Carbon monoxide (CO) is a poisonous gas that is colorless, odorless and tasteless. While smoke inhalation from fires is a common cause of CO poisoning, cigarette smoke and vehicle exhaust are the most common sources of CO exposure. Almost every combustible material produces CO, so even items like tobacco, fibers or paper produce the gas. When fuels like gasoline, coal, wood, charcoal, kerosene, propane, heating oil and even natural gas are burned in your home, it is especially important to maintain proper ventilation to ensure that CO does not accumulate.
Any fuel-burning equipment or appliances, including wood stoves, fireplaces, space heaters, barbecue grills, furnaces, water heaters, boilers or ranges have the potential to produce CO, but when natural gas equipment is installed, operated and maintained, it usually will not produce CO.
Easy Ways to Prevent CO Build-Up
- Never operate a lawn mower, grill or vehicle in an enclosed area such as your garage, home, place of business, tent or trailer – even if a door is open.
- Never leave a fire smoldering in a fireplace.
- Have fuel-burning equipment checked annually by a qualified technician. (Southeast Gas provides an annual service check-up at no charge each fall, and provides similar check-ups throughout the year for a nominal fee.)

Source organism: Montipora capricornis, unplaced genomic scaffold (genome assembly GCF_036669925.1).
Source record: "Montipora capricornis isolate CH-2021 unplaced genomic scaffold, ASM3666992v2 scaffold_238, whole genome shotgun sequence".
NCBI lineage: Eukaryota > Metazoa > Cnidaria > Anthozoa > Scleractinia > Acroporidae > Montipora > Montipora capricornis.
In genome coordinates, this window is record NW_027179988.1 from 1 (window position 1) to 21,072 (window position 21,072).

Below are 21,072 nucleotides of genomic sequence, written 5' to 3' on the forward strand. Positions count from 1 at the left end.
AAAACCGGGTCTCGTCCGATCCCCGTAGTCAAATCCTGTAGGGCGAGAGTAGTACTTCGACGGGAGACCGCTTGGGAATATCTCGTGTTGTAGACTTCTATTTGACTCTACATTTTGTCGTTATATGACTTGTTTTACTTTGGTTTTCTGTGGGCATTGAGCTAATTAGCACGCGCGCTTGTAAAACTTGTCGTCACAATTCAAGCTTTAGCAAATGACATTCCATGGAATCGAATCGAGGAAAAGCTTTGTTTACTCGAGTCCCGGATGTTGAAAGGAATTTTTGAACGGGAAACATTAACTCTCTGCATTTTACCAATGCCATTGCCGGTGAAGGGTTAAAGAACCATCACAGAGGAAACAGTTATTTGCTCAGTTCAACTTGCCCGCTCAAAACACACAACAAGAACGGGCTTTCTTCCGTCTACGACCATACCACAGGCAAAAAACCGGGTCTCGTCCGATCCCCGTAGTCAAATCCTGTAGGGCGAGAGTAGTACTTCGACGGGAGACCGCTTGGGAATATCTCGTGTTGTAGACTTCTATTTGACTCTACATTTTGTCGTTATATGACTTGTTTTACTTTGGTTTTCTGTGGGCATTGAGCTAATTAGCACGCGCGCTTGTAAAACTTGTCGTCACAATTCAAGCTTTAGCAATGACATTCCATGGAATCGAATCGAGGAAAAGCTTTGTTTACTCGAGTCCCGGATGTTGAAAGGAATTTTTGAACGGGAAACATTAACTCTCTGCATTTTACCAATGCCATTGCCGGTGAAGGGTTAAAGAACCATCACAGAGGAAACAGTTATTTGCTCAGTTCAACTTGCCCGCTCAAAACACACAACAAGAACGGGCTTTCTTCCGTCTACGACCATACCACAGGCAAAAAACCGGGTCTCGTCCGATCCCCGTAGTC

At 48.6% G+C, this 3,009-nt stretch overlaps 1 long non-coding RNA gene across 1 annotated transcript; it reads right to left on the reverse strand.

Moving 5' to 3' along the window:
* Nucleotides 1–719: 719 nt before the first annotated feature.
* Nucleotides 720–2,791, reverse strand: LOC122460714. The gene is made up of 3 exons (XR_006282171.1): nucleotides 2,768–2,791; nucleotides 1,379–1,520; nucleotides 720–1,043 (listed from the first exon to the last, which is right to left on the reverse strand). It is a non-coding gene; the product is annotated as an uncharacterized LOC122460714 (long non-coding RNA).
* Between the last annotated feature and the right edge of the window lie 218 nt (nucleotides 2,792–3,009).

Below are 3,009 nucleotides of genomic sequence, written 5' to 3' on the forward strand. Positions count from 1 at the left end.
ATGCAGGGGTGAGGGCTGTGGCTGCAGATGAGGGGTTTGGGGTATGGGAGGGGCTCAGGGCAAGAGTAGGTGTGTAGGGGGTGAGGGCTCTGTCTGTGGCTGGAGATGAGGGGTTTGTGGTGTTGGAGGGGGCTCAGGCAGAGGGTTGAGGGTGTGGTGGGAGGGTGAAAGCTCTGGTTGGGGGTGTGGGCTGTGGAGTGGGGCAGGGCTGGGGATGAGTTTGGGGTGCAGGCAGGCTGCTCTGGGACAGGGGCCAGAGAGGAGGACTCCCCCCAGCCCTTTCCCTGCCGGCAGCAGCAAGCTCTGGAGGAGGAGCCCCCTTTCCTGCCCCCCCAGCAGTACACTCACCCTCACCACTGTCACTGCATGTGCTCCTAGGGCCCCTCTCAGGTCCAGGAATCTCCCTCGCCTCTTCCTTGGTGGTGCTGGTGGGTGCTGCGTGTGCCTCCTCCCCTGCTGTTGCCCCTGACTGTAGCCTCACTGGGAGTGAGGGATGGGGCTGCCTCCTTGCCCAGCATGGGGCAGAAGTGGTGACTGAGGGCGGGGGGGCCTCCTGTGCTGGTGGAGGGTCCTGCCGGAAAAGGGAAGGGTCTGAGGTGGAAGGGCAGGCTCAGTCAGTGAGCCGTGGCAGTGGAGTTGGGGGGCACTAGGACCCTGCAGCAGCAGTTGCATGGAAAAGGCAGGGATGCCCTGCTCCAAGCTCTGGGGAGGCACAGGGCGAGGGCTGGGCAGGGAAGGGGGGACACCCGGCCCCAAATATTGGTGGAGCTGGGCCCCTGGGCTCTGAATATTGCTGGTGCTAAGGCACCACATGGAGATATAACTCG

- Check frequently for visible signs of problems, such as high indoor humidity or soot collecting near a burner or vent.
- Look for a clear blue flame on your natural gas appliances. A yellow or orange flame could indicate a problem and your equipment should be checked by a Southeast Gas technician.
- Be sure that any fuel-burning appliances are properly vented.
- Have your central heating unit checked before the heating season begins to ensure that the heat exchanger is not cracked or rusted and that the burner area is clean.
How do I know if CO is present?
Sometimes there are physical signs when CO is present in a building. These can include unusually high indoor humidity, stuffy or stale indoor air, water or soot collecting near a vent or burner and persistent heavy condensation on walls or windows. There are also physical symptoms of exposure, depending on the amount of CO in the bloodstream. (The higher the concentration is, the higher the danger is.) The severity of the physical symptoms will vary depending on age, general health, level of physical activity and duration and concentration of exposure.
Symptoms of Mild CO Exposure
- Slight Headache
- Blurred Vision
- Flu-like symptoms that disappear when fresh air is breathed
Symptoms of Medium Exposure
- Severe headache
- Rapid heart rate
Symptoms of Severe Exposure
- Cardiac/respiratory arrest